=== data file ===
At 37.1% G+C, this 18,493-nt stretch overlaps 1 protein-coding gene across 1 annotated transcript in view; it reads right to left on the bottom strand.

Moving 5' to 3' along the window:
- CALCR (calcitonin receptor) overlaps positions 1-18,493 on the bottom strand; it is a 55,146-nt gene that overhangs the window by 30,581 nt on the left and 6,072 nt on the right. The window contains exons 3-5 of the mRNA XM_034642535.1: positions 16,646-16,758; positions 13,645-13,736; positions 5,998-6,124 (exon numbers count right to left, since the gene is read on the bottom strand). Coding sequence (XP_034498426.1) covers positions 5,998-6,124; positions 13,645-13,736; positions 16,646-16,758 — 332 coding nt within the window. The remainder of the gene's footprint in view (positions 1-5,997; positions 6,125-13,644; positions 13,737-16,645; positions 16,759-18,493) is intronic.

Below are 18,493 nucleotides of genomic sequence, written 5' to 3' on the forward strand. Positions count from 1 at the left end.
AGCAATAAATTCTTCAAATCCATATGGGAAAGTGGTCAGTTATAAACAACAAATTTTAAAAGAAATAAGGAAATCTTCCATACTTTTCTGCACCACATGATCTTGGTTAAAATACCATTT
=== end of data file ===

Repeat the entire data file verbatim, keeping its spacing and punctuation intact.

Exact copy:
At 37.1% G+C, this 18,493-nt stretch overlaps 1 protein-coding gene across 1 annotated transcript in view; it reads right to left on the bottom strand.

Moving 5' to 3' along the window:
- CALCR (calcitonin receptor) overlaps positions 1-18,493 on the bottom strand; it is a 55,146-nt gene that overhangs the window by 30,581 nt on the left and 6,072 nt on the right. The window contains exons 3-5 of the mRNA XM_034642535.1: positions 16,646-16,758; positions 13,645-13,736; positions 5,998-6,124 (exon numbers count right to left, since the gene is read on the bottom strand). Coding sequence (XP_034498426.1) covers positions 5,998-6,124; positions 13,645-13,736; positions 16,646-16,758 — 332 coding nt within the window. The remainder of the gene's footprint in view (positions 1-5,997; positions 6,125-13,644; positions 13,737-16,645; positions 16,759-18,493) is intronic.

Below are 18,493 nucleotides of genomic sequence, written 5' to 3' on the forward strand. Positions count from 1 at the left end.
AGCAATAAATTCTTCAAATCCATATGGGAAAGTGGTCAGTTATAAACAACAAATTTTAAAAGAAATAAGGAAATCTTCCATACTTTTCTGCACCACATGATCTTGGTTAAAATACCATTT